Located in the Ghost River Valley of Alberta, Canada – The Wraith is a classic route that should be on the tick list for any fan of traditional multipitch climbing. It goes at 5.10a, is 275 Meters long and takes a decent rack to 4”.
The original line was established by Chris Perry and Nigel Hellewell in June of 1977. In 1992 Trevor Jones, Joe Josephson and E. Trouillot established the alternate pitches that used 4 bolts on a 40 meter pitch to create a more direct line over cleaner and more compact rock.
As a fan of adventure climbing in the Ghost, The Wraith has been on my list for a number of years. However, even though I’ve climbed Bonanza twice, The Wraith remained undone.
Alberta experienced a drier than usual June and as a result I had a lot of days on the rock and after climbing Consolation I felt I was ready for a bigger challenge.
The stars aligned when two of my climbing partners both wanted to climb the route, the weather was clear and while my right shoulder is damaged I had tested it on some mid 10’s recently and was feeling confident the 10a pitch was achievable for me.
Climbing in threes isn’t always the greatest but if you are a photographer, and especially one with a new ultra-wide angle lens (Sony 10-18mm) to test, then climbing in threes provides the best photo opportunities.
After sorting out who was bringing what gear there were only two issues left to plan for:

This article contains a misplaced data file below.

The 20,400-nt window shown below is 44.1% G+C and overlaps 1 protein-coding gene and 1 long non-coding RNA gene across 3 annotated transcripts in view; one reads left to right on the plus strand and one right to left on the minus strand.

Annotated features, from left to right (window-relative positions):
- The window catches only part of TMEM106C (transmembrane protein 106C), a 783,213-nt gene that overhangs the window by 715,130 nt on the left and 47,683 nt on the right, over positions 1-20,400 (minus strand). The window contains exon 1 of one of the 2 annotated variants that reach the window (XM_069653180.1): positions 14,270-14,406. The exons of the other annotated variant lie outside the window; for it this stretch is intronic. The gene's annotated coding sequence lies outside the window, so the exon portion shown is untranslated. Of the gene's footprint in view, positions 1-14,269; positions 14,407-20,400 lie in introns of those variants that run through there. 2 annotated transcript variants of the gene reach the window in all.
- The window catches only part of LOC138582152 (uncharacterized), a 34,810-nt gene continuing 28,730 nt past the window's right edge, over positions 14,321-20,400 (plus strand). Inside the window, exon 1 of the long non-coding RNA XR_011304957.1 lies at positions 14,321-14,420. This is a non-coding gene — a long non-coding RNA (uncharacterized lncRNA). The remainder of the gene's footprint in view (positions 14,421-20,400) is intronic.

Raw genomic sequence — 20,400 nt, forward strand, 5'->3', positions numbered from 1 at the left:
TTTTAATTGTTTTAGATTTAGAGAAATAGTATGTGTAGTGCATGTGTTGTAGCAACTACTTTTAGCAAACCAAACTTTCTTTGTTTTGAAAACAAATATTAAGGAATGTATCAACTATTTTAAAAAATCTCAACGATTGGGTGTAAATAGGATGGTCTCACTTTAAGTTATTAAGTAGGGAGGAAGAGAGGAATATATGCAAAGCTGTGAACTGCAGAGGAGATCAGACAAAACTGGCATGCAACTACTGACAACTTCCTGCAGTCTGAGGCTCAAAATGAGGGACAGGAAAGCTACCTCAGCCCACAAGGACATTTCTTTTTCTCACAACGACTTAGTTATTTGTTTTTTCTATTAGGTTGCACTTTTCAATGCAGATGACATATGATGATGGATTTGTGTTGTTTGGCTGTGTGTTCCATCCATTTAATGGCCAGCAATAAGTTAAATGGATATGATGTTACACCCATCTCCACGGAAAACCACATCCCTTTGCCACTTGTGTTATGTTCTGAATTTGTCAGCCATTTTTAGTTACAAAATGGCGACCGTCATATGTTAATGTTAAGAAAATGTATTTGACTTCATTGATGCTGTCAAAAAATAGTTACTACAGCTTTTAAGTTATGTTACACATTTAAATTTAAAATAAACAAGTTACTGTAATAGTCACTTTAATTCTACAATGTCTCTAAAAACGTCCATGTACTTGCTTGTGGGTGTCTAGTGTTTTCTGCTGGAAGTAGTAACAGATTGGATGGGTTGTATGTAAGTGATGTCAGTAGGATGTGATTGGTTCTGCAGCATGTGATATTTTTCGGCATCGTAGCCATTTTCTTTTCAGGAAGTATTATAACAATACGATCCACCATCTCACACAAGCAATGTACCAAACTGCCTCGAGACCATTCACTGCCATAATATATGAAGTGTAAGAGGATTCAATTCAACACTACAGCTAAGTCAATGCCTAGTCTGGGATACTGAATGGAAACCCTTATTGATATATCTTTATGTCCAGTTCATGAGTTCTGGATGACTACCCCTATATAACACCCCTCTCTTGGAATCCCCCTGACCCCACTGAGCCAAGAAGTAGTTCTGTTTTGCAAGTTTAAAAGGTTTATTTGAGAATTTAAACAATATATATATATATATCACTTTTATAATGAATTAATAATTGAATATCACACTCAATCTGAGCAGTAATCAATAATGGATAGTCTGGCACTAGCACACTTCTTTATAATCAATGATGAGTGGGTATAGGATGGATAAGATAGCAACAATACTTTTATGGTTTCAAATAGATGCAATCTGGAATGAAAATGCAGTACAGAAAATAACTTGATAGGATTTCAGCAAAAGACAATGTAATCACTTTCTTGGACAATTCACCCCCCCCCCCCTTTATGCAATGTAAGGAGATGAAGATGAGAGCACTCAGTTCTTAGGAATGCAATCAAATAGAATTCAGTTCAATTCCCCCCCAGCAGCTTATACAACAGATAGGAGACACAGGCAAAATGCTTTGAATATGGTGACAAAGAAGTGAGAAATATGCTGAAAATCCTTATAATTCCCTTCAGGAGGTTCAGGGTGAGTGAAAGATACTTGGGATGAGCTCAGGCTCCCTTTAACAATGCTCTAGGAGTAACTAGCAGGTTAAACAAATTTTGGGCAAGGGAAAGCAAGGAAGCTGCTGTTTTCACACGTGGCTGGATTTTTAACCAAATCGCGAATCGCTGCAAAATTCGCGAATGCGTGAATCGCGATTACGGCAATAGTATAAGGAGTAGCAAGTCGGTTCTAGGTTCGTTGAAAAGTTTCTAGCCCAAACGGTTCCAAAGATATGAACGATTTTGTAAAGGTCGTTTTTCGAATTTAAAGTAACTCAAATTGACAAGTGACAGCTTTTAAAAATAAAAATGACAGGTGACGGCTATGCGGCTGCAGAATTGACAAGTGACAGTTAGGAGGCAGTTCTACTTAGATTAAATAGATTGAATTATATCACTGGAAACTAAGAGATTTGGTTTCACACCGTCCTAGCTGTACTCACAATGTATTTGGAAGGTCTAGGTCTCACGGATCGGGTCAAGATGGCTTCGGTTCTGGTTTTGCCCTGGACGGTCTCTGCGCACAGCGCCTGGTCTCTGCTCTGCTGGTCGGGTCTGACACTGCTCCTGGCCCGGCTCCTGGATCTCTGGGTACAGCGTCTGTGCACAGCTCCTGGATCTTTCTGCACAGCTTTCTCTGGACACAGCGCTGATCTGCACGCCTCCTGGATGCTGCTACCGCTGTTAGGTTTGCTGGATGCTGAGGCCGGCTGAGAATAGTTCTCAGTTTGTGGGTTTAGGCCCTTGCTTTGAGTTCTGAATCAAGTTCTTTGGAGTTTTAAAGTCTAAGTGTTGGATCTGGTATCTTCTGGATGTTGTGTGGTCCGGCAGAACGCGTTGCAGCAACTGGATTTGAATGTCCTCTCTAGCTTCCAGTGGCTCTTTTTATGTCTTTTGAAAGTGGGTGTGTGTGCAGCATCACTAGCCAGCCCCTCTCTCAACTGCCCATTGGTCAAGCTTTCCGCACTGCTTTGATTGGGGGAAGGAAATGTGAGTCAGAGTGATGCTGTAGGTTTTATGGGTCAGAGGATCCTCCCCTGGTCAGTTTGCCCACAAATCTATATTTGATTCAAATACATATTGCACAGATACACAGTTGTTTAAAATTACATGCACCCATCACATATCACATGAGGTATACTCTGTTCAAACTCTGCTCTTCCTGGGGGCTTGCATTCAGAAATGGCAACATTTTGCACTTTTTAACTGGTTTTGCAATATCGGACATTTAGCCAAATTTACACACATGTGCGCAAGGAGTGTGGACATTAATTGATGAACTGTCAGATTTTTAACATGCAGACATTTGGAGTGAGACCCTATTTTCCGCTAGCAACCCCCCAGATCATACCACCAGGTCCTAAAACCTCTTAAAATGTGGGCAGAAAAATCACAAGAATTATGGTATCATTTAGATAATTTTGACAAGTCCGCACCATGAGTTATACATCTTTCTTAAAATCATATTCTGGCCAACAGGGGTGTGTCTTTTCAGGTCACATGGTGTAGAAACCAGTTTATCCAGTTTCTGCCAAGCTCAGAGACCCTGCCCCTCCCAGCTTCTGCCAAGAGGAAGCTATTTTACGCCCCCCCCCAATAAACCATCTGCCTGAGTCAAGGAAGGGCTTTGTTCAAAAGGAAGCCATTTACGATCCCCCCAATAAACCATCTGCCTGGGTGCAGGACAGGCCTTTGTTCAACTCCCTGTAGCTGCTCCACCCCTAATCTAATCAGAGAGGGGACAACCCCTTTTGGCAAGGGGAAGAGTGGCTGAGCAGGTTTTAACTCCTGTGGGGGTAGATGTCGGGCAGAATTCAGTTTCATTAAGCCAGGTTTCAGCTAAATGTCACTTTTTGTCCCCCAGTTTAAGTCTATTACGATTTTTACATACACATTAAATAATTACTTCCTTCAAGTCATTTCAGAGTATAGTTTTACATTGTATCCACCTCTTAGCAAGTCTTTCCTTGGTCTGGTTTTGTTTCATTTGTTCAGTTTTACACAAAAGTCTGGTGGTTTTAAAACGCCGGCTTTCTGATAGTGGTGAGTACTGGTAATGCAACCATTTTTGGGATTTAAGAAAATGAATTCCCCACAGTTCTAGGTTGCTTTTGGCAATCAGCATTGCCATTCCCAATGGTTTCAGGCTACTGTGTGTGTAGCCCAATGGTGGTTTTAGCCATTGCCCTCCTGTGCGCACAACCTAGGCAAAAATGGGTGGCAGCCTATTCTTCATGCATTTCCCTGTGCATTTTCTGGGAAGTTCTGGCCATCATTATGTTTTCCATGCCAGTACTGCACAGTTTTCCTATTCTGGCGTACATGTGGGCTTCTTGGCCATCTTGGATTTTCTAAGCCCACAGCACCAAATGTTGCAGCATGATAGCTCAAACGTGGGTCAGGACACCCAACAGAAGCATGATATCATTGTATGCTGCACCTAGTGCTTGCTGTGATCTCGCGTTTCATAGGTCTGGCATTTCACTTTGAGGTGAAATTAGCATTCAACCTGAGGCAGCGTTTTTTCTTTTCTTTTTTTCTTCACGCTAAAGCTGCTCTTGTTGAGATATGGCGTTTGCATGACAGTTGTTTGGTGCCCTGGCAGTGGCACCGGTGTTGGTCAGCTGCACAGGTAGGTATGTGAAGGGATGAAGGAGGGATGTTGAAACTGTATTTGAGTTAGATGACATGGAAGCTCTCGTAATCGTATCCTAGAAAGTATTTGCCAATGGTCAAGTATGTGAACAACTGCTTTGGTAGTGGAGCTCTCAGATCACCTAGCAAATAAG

- The Wraith is on a South facing cliff and the forecast was for 33 Celsius. Yes, that’s only 91 Fahrenheit, but for Canadian climbers that’s in the range we start to melt at.
- It is a classic route, is climbed frequently and there can be multiple parties vying for it on the same day. Climbing under another party in the Rockies is a great way to end up injured or killed by rock fall. So if you aren’t first then you probably won’t be climbing it at all that day.
Fortunately both problems had the same solution; get up early! That would both (hopefully) insure we were first and also set us up to finish the route before the route heated up.
We camped the night before, packed to a T, agreed on a fast breakfast and a 5:30 am wakeup (enforced by drill sergeant Adam).
Everything in the morning went to plan (Jolene even had cold coffee – talk about committed) and we were walking up the approach trail by 6:30.
The trail to the cliff base is a good one but it’s steep. After about 15 minutes of leading the charge up the hill my stomach began to complain it couldn’t digest at such a pace so I had to back off and let the younger folks lead the way.
Adam had climbed The Wraith before, so both Jolene and I figured he’d get us to the base of the route without much input from us. That was poor planning as a hung over Adam is also a forgetful one. He led us right to the route and… right on past it until the changing terrain seemed to indicate we were definitely not in the right place. After backtracking and some faffing around we were finally on the route. Adam took the first pitch and wasn’t even 15 meters off the ground before another party of climbers showed up. They were more than a little surprised to find us already on the route as they’d camped as close as you could to the route and were sure they had it in the bag.